Those church groups which adhere to the Revised Common Lectionary always have the same Gospel lesson for the Sunday after Easter, now over a week ago.

The lesson is John 20:19-31, the story of Doubting Thomas, as this honest and forthright disciple has been dubbed. This is the story that takes place on the evening of the first Easter Day, when the disciples are gathered together fearfully. The risen Christ appears among them and shows them his wounds and reassures them.

Thomas was not present that evening and refuses to believe the accounts of his fellow disciples, stating that he would need to see the risen Lord himself before he could believe.

The next Sunday evening, Thomas is with the others, and Christ again appears. Thomas confesses his faith: “My Lord and my God,” he dramatically declares.

That pairing of the joyful news of resurrection with the struggle to believe and accept the resurrection so shortly thereafter is certainly appropriate in the lives of most believers. “Faith attracts doubt," one of my seminary professors used to say.

And most of us know all too well what it means to move between faith and doubt, particularly in times like those in which we are living now. I believe there’s no reason to feel badly about that; doubt is really a part of faith, the part where we work through struggles and issues that deepen our beliefs and understanding. Thomas, throughout the Gospels, is shown to be blunt, courageous and practical. In this text, he helps all of us voice our doubts and affirm our faith when God shows up.

Because God does show up! The very night of the first Easter, Christ comes into the locked room where the disciples are huddling together in fear for their lives. We may find some ironic parallels between their situation and ours. We are also staying behind doors, locked or not, and have some fear of what lies beyond those doors — in our case, possible contagion of COVID-19. We can easily understand what it means to see an uncertain and even alarming future.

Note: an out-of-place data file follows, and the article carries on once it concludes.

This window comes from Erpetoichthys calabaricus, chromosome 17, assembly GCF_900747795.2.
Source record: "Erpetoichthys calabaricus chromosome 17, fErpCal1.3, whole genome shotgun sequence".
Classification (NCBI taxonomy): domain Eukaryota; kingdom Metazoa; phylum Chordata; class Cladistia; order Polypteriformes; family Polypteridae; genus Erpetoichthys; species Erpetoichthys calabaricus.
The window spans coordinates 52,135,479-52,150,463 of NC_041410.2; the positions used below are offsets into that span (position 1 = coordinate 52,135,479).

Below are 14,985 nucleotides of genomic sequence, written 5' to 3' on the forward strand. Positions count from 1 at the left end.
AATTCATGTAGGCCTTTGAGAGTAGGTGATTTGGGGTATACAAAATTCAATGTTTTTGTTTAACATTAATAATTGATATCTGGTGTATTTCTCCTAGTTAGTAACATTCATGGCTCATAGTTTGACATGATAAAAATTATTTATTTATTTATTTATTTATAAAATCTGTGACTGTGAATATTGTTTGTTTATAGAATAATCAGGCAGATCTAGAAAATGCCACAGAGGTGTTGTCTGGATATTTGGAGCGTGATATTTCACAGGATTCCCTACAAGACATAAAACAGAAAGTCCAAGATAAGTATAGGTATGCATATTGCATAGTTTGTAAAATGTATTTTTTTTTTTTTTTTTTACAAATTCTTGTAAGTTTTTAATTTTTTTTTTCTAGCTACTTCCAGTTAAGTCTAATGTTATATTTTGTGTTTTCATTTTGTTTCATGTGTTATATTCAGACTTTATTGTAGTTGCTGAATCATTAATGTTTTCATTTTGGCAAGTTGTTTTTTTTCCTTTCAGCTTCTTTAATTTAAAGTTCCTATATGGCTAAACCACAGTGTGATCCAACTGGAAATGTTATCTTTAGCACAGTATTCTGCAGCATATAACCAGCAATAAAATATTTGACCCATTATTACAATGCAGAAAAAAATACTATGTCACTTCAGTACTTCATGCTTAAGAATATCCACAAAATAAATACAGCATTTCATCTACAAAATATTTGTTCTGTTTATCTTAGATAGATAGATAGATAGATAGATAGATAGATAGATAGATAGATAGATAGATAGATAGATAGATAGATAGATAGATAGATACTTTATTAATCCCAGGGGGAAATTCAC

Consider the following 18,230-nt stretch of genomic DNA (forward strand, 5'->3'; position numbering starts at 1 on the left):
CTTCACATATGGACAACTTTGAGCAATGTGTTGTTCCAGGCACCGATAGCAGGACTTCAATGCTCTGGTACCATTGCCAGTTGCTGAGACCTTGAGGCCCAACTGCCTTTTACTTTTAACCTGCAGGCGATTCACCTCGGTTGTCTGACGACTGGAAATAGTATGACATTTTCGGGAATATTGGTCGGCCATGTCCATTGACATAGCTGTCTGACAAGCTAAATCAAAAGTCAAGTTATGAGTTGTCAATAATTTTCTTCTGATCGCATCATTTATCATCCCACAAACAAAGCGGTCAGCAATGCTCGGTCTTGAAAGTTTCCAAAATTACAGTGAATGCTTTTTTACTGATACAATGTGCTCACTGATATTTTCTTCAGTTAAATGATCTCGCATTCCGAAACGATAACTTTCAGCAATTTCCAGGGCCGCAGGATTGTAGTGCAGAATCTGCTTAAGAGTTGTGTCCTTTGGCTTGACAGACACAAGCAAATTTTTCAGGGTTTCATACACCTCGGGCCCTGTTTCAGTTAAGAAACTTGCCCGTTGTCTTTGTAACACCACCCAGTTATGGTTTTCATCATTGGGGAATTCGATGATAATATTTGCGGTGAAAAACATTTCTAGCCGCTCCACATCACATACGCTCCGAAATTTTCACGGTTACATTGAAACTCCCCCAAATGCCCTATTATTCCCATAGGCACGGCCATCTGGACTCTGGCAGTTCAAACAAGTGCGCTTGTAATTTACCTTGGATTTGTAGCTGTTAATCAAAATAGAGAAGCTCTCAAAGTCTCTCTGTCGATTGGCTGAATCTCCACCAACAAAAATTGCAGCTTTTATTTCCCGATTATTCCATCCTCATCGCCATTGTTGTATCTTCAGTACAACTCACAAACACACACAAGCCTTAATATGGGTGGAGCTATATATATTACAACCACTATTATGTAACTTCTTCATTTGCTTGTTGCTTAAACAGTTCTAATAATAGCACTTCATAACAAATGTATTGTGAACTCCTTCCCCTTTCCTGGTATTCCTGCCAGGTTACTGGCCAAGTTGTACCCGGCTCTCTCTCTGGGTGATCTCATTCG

But in spite of the locked doors on that first Easter, God — in Christ — shows up.

First, for all the disciples gathered that first Easter evening, and then specifically for Thomas the following Sunday evening, since Thomas had missed the first appearance of the risen Christ. God shows up! A stone-covered tomb couldn’t prevent the risen Christ from leaving, and locked doors can’t prevent the risen Christ from entering. Certainly this is good news for us, as we sit in our homes, waiting and wondering! However our future unfolds, we can trust that God shows up!

And there is more good news. Along with meeting the disciples where they are at — as he does for us, too — Christ gifts them with an invaluable treasure: Peace. Three times within John 20:19-31, he says, “Peace be with you.”

The seven-week season of Easter, of all the weeks and seasons within the church year, is marked by a sense of deep peace. The peace that comes from knowing God shows up in our closed rooms and homes and gives us what we need to overcome our doubts.

All of us need the peace of Christ right now, and it is gifted to us by God. Each of us might imagine ourselves sheltering behind closed doors, experiencing the presence of the risen Christ and receiving his gift to us. Peace be with you.

“On Faith” is a weekly column in the News-Chronicle written by area religious leaders.